It could be too much water, no green veins are present like in iron deficiency. But I will take one professional soil sample anyway. That could be a good starting point for eliminating guess work in solving future mysteries such as this. I do have pretty good soil I know that.


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RE: Nutrient leaching?

Another update in case anyone ever searches this topic. Nitrogen did in fact leach from the compost that I had added to the planting area. I tested the planting area with the yellow plants and the compost pile that I drew from for planting. The planting area shows low nitrogen and the compost pile is very high(p & k good in both). I was over watering and that's part of it both on the leaching side and just somewhat drowning the plant.


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RE: Nutrient leaching?

The Nitrogen in compost is not very readily available and therefore does not appear on most tests. That does not mean the N is not there simply that it is not very readily available and needs to be worled on by the Soil Food Web to become available to plants. The N in compost is more stable then the N in animal manures.
The test you did does not necessarily reflect that your compost is deficient in Nitrogen.


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RE: Nutrient leaching?

It is hard to make any judgement without knowing what climate you are dealing with, and underlying soil type. That only the squash are having this problem is curious and undoubtedly significant.


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RE: Nutrient leaching?

O.K. I realize that I put 6 gallons total of compost into the hills of squash and it's basically a fail. Last year I put about 20 gallons per hill and still got much yellowing but not failure.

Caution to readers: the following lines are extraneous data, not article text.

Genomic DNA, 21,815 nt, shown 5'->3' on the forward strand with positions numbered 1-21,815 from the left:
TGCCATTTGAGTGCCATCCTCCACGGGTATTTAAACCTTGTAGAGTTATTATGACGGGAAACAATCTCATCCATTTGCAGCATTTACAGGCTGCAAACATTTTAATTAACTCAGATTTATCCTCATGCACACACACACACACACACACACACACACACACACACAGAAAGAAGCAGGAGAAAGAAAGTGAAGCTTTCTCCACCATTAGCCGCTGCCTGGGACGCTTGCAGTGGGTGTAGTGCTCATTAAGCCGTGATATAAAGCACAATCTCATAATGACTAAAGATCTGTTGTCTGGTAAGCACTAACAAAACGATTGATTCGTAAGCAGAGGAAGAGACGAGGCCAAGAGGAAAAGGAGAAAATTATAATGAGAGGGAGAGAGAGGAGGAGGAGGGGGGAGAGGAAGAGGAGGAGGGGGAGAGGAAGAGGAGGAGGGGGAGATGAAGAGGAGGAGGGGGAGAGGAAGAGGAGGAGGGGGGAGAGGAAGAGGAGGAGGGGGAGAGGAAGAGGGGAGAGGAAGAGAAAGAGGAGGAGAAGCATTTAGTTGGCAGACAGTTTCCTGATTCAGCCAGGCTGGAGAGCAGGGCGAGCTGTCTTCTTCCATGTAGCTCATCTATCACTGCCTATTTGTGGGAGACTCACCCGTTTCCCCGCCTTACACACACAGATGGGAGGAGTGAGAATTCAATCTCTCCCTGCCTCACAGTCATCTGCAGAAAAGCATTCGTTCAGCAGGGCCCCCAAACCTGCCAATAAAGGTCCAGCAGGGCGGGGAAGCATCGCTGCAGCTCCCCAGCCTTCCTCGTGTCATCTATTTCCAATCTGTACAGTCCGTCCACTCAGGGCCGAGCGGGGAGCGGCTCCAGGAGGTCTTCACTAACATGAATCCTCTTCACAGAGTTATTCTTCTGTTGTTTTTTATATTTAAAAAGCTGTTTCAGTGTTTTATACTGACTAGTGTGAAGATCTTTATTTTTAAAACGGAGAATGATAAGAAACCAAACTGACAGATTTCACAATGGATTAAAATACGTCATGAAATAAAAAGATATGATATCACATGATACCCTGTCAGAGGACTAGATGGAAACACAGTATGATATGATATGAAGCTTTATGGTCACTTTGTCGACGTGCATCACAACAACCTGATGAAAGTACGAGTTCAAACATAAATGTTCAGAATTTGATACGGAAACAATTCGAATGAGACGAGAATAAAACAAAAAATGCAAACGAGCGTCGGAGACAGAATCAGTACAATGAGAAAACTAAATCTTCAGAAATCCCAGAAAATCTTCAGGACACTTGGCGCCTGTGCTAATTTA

Anyway about nitrogen being locked up in the soil, I guess that happens but it's readily available in the compost I added as per test, so my conclusion for now is what my neighbor said, that It leached out of the root zone.

As suggested by pnbrown climate and soil type could have lots to do with this in combination with the way the drip is set up on each hill. First off I planted in large holes on sloped land in native soil, sandy loam to just plain sandy, which is devoid of nitrogen. The situation is a little more like container gardening in the desert.

I have a 5 foot coil of micro tubing with half gallon emitters around the squash plants in the hills and that is the only watering it gets due to the fact that we have practically no rain from Apr. to Nov. or later.

In my other bed the drip is laid out in flat rows and I am thinking it is likely that soluble nitrogen migrates around in the beds more normally as opposed to being drug out of the root zone.

Conclusion, some other form of feeding will be helpful for best results with this planting method I am using.

Anyway, thanks for helping with ideas/thoughts.

Given that I am using drip, it would be nice to have all the fertility needs of the plants done at planting time. P&K are sufficient always, so it's just N.

Any suggestions for what would do the nitrogen job for 100 days in this situation? Maybe good suggestions for how to safely side dress when vines start running?(as is often suggested on seed packs). Can I dig something in around the drip without hurting the shallow roots at about 40 days after planting?

Thanks.